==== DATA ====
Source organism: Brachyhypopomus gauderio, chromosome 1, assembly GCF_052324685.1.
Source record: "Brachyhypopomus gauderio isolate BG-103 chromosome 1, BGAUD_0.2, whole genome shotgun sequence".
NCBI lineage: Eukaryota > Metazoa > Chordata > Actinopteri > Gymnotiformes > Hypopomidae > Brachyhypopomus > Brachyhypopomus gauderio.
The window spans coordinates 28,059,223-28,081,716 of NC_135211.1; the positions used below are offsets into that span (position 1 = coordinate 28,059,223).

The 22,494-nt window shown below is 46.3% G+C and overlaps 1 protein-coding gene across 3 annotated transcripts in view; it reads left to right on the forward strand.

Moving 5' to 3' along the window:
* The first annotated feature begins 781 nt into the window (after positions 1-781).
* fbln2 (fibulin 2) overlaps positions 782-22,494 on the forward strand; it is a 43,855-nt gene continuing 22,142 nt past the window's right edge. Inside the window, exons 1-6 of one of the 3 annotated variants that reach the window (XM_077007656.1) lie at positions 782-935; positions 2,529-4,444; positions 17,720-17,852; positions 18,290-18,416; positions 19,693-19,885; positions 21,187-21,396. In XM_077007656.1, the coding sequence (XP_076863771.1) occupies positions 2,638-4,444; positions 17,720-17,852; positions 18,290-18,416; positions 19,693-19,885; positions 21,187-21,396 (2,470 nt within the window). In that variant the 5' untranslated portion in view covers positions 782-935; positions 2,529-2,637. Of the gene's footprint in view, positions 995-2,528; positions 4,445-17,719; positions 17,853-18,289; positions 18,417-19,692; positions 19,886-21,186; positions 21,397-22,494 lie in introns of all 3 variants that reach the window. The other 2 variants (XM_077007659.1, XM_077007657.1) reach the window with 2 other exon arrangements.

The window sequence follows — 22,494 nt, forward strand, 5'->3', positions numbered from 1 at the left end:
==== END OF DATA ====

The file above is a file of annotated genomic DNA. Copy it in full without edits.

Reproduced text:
Source organism: Brachyhypopomus gauderio, chromosome 1, assembly GCF_052324685.1.
Source record: "Brachyhypopomus gauderio isolate BG-103 chromosome 1, BGAUD_0.2, whole genome shotgun sequence".
NCBI lineage: Eukaryota > Metazoa > Chordata > Actinopteri > Gymnotiformes > Hypopomidae > Brachyhypopomus > Brachyhypopomus gauderio.
The window spans coordinates 28,059,223-28,081,716 of NC_135211.1; the positions used below are offsets into that span (position 1 = coordinate 28,059,223).

The 22,494-nt window shown below is 46.3% G+C and overlaps 1 protein-coding gene across 3 annotated transcripts in view; it reads left to right on the forward strand.

Moving 5' to 3' along the window:
* The first annotated feature begins 781 nt into the window (after positions 1-781).
* fbln2 (fibulin 2) overlaps positions 782-22,494 on the forward strand; it is a 43,855-nt gene continuing 22,142 nt past the window's right edge. Inside the window, exons 1-6 of one of the 3 annotated variants that reach the window (XM_077007656.1) lie at positions 782-935; positions 2,529-4,444; positions 17,720-17,852; positions 18,290-18,416; positions 19,693-19,885; positions 21,187-21,396. In XM_077007656.1, the coding sequence (XP_076863771.1) occupies positions 2,638-4,444; positions 17,720-17,852; positions 18,290-18,416; positions 19,693-19,885; positions 21,187-21,396 (2,470 nt within the window). In that variant the 5' untranslated portion in view covers positions 782-935; positions 2,529-2,637. Of the gene's footprint in view, positions 995-2,528; positions 4,445-17,719; positions 17,853-18,289; positions 18,417-19,692; positions 19,886-21,186; positions 21,397-22,494 lie in introns of all 3 variants that reach the window. The other 2 variants (XM_077007659.1, XM_077007657.1) reach the window with 2 other exon arrangements.

The window sequence follows — 22,494 nt, forward strand, 5'->3', positions numbered from 1 at the left end: